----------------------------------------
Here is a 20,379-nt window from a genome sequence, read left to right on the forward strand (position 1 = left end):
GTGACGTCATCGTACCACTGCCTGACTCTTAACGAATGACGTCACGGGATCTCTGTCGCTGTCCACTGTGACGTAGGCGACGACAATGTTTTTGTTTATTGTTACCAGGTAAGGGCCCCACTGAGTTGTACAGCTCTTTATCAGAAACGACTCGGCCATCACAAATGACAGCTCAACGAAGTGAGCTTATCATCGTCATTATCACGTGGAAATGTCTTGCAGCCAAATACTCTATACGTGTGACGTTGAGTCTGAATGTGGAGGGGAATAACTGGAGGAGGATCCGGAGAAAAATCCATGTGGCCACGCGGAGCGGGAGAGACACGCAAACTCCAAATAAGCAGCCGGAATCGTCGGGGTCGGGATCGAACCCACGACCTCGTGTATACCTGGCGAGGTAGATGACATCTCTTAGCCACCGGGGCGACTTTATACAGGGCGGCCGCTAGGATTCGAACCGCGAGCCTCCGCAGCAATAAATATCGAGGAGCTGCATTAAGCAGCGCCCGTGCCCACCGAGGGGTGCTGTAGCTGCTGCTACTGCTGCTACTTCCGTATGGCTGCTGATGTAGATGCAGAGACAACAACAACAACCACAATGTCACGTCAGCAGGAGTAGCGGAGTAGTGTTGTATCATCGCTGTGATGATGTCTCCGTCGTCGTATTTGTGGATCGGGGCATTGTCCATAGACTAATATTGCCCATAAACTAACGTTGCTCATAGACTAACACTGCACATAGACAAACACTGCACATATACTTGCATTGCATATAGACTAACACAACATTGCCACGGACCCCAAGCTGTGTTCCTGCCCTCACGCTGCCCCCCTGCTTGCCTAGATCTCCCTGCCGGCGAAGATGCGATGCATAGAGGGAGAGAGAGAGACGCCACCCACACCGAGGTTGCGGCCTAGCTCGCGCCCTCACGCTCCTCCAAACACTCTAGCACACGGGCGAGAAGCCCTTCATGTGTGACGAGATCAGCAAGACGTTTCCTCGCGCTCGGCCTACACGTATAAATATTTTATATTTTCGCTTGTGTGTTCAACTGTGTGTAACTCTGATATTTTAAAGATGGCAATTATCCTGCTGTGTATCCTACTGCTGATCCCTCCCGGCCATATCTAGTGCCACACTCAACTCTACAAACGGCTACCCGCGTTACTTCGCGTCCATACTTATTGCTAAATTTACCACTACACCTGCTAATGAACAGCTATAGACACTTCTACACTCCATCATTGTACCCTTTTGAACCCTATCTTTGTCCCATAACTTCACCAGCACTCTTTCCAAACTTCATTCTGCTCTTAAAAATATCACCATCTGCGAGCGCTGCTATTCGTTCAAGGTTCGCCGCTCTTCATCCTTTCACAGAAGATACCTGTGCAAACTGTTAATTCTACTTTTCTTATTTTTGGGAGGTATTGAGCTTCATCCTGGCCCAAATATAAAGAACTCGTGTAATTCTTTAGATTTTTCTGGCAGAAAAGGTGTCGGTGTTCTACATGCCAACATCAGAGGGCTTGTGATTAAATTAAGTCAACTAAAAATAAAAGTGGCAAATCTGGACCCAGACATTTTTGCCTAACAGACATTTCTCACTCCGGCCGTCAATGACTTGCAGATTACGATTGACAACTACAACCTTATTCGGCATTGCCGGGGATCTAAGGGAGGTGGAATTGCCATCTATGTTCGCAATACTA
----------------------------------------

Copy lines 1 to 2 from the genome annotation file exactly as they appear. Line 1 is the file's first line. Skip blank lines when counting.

Here is a 20,379-nt window from a genome sequence, read left to right on the forward strand (position 1 = left end):
GTGACGTCATCGTACCACTGCCTGACTCTTAACGAATGACGTCACGGGATCTCTGTCGCTGTCCACTGTGACGTAGGCGACGACAATGTTTTTGTTTATTGTTACCAGGTAAGGGCCCCACTGAGTTGTACAGCTCTTTATCAGAAACGACTCGGCCATCACAAATGACAGCTCAACGAAGTGAGCTTATCATCGTCATTATCACGTGGAAATGTCTTGCAGCCAAATACTCTATACGTGTGACGTTGAGTCTGAATGTGGAGGGGAATAACTGGAGGAGGATCCGGAGAAAAATCCATGTGGCCACGCGGAGCGGGAGAGACACGCAAACTCCAAATAAGCAGCCGGAATCGTCGGGGTCGGGATCGAACCCACGACCTCGTGTATACCTGGCGAGGTAGATGACATCTCTTAGCCACCGGGGCGACTTTATACAGGGCGGCCGCTAGGATTCGAACCGCGAGCCTCCGCAGCAATAAATATCGAGGAGCTGCATTAAGCAGCGCCCGTGCCCACCGAGGGGTGCTGTAGCTGCTGCTACTGCTGCTACTTCCGTATGGCTGCTGATGTAGATGCAGAGACAACAACAACAACCACAATGTCACGTCAGCAGGAGTAGCGGAGTAGTGTTGTATCATCGCTGTGATGATGTCTCCGTCGTCGTATTTGTGGATCGGGGCATTGTCCATAGACTAATATTGCCCATAAACTAACGTTGCTCATAGACTAACACTGCACATAGACAAACACTGCACATATACTTGCATTGCATATAGACTAACACAACATTGCCACGGACCCCAAGCTGTGTTCCTGCCCTCACGCTGCCCCCCTGCTTGCCTAGATCTCCCTGCCGGCGAAGATGCGATGCATAGAGGGAGAGAGAGAGACGCCACCCACACCGAGGTTGCGGCCTAGCTCGCGCCCTCACGCTCCTCCAAACACTCTAGCACACGGGCGAGAAGCCCTTCATGTGTGACGAGATCAGCAAGACGTTTCCTCGCGCTCGGCCTACACGTATAAATATTTTATATTTTCGCTTGTGTGTTCAACTGTGTGTAACTCTGATATTTTAAAGATGGCAATTATCCTGCTGTGTATCCTACTGCTGATCCCTCCCGGCCATATCTAGTGCCACACTCAACTCTACAAACGGCTACCCGCGTTACTTCGCGTCCATACTTATTGCTAAATTTACCACTACACCTGCTAATGAACAGCTATAGACACTTCTACACTCCATCATTGTACCCTTTTGAACCCTATCTTTGTCCCATAACTTCACCAGCACTCTTTCCAAACTTCATTCTGCTCTTAAAAATATCACCATCTGCGAGCGCTGCTATTCGTTCAAGGTTCGCCGCTCTTCATCCTTTCACAGAAGATACCTGTGCAAACTGTTAATTCTACTTTTCTTATTTTTGGGAGGTATTGAGCTTCATCCTGGCCCAAATATAAAGAACTCGTGTAATTCTTTAGATTTTTCTGGCAGAAAAGGTGTCGGTGTTCTACATGCCAACATCAGAGGGCTTGTGATTAAATTAAGTCAACTAAAAATAAAAGTGGCAAATCTGGACCCAGACATTTTTGCCTAACAGACATTTCTCACTCCGGCCGTCAATGACTTGCAGATTACGATTGACAACTACAACCTTATTCGGCATTGCCGGGGATCTAAGGGAGGTGGAATTGCCATCTATGTTCGCAATACTA